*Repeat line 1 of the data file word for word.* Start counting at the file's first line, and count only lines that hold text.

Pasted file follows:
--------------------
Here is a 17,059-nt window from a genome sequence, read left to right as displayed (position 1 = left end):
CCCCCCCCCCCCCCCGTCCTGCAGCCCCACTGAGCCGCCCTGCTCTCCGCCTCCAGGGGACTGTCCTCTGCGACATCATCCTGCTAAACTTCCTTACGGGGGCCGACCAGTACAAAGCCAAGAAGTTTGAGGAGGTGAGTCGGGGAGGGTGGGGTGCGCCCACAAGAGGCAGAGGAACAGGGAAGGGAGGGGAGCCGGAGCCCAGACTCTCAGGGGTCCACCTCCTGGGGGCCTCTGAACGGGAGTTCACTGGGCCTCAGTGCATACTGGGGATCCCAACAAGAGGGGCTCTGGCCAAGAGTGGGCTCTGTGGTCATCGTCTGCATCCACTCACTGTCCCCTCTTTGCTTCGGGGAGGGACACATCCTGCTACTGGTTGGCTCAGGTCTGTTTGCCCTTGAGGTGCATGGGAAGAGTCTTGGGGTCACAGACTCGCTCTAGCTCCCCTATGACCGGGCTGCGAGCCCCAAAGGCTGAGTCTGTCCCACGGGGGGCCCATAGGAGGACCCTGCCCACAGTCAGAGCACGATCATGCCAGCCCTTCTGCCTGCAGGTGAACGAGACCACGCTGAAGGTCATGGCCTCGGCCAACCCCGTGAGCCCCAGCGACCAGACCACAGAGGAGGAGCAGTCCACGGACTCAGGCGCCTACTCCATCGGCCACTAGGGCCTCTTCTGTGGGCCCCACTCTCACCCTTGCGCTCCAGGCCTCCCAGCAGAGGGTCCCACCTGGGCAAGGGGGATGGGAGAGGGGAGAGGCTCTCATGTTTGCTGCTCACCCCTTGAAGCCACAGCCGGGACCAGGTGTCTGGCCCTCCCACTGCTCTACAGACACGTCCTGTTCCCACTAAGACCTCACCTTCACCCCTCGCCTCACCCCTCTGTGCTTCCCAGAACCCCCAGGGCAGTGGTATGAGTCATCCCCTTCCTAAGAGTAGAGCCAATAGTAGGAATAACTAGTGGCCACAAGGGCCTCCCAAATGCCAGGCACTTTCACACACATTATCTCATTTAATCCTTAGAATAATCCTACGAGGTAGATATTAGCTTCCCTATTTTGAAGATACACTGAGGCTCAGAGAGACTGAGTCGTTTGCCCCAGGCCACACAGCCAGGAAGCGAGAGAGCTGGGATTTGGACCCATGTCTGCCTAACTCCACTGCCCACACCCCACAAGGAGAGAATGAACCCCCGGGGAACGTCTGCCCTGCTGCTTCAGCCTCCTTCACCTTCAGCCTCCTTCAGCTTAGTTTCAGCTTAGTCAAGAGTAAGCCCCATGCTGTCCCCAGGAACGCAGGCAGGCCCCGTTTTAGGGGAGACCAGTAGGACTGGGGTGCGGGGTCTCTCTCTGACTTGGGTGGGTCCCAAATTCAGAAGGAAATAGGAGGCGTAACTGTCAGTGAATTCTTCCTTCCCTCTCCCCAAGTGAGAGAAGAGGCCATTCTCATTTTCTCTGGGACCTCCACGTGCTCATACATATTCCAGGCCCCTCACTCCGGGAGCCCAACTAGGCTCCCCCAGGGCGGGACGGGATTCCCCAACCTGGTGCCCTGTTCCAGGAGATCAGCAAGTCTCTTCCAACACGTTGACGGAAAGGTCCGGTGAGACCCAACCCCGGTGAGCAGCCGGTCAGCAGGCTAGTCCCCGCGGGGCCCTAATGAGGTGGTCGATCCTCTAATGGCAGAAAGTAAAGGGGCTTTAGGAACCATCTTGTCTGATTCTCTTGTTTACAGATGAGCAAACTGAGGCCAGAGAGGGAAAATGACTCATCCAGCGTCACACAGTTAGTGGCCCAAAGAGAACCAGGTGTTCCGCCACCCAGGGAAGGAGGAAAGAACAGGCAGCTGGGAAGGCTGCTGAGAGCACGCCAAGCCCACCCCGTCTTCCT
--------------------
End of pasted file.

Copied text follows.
Here is a 17,059-nt window from a genome sequence, read left to right as displayed (position 1 = left end):